The major trend over the last 20 years has been the greatly increased use of colour in newspapers for both editorial and advertising. The introduction of the USA Today daily newspaper in 1982 by Gannett influenced this trend. The primary reason for new press projects and adding additional units to presses is the need to print additional colour pages inside sections beyond the traditional sections cover including two-sided, four-colour pages. Most new press installations now consist of press lines where many, if not all units, allow two-sided, four-colour production on stacked tower units. This increased use of colour has changed the demands on newsprint as well. The need for consistent colour between rolls and between mills to produce consistent printed colour has become a major publisher concern. The use of a large percentage of newsprint on four-colour leads, where the sheet is printed in up to eight separate units, increases the wetting of the sheet. This results in increased concerns about dimensional stability of the sheet that causes fan out during printing and sheet curl when the sheet redries.

The increased immediacy of news via electronic means as well as earlier morning delivery times being required by readers has narrowed the production window each night. The trend in production has moved to printing newspapers in more than one press run and assembling the sections together. Many newspaper presses that could print a complete newspaper in one operation (in what is called a collect run where two different plates are installed around the press cylinder and the two halves are assembled in the press folder) are now operated in straight mode where two identical half newspapers are produced in the same time frame. This allows some less time critical sections to be printed early in the evening and then the most time-critical news and sports sections much later due to double the production in the same interval.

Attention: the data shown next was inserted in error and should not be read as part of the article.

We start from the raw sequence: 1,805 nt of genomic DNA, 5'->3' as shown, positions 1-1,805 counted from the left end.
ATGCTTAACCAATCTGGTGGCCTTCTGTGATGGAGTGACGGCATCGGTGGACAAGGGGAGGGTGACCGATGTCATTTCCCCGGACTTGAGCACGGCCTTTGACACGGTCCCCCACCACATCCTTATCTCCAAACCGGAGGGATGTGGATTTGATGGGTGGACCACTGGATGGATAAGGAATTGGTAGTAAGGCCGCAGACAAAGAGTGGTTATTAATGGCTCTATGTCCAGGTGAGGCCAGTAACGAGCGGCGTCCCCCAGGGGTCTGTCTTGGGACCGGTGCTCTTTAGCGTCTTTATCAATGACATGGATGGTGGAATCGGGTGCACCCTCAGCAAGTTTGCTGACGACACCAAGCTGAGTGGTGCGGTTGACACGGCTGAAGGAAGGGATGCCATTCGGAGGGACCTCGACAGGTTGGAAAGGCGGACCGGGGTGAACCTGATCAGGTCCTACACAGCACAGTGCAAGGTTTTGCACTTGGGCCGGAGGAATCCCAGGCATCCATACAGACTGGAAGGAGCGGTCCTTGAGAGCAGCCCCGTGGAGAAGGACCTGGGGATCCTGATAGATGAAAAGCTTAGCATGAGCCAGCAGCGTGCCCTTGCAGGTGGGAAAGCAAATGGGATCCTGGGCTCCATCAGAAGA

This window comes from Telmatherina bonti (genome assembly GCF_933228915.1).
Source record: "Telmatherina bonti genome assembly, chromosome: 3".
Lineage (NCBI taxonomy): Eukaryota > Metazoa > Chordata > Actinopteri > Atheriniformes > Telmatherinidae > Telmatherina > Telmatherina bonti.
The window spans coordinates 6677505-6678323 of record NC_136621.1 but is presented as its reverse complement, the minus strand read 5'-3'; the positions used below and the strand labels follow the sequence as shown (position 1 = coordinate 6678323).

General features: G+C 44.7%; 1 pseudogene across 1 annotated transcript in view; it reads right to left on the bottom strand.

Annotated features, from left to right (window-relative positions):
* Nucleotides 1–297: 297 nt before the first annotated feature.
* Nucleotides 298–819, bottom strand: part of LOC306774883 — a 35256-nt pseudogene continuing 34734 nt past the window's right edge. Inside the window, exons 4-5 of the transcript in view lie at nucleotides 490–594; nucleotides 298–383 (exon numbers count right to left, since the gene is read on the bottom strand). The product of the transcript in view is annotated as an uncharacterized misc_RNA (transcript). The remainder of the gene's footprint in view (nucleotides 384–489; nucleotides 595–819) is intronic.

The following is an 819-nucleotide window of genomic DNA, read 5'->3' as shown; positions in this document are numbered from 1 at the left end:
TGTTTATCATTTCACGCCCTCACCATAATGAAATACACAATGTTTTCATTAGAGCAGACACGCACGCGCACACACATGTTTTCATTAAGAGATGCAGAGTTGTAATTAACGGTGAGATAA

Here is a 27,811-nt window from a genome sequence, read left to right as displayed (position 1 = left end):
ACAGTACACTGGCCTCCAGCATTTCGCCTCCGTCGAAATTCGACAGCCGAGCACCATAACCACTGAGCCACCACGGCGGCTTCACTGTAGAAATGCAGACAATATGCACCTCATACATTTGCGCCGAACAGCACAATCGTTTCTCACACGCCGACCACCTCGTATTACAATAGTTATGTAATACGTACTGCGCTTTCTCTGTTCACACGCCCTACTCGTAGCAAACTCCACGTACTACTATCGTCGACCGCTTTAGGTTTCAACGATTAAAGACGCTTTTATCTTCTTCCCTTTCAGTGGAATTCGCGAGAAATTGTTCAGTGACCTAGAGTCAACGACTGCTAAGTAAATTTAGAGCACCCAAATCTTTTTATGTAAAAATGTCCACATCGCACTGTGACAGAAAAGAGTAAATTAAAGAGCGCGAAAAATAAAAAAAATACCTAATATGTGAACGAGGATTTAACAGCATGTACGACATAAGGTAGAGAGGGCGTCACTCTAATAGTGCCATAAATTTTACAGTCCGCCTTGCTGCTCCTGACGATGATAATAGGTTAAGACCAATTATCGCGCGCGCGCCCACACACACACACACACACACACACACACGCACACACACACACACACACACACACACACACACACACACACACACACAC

In the last two years, presses that have the capacity to print a major daily only in straight runs were introduced and became a major part of the new press market. The tighter production period makes newsprint customers more sensitive of time-consuming paper breaks. The greatly increased amount of advertising now in insert form has caused newspapers to acquire more elaborate inserting equipment to assemble the final product. This expanding insert volume has shifted some newsprint usage from newspapers to commercial insert printers as well as expanding the use of higher value added grades. In addition, these modern inserting facilities allow newspapers to zone their products to very particular areas to satisfy advertiser demands. A few new presses even allow “on the run changing” of a few pages without press stoppages to replate pages.

As most newspaper readers realise, page size has been shrinking in the last 15 year. This trend is based on both reader preference for a smaller, easier-to-read product, as well as the desire to reduce paper usage for economic reasons. The current, most common, North American standard is 12.5 inches originally used in Canada at the Toronto Star. To further decrease paper usage, this size is being reduced slightly by many publishers. These new roll widths create challenges for mills to efficiently trim the paper machines designed for previous width standards.

Philip Plouffe is an engineer at Papier Masson, QC, and is a member of the Printing and Graphic Arts Committee of the Pulp and Paper Technical Association of Canada (PAPTAC).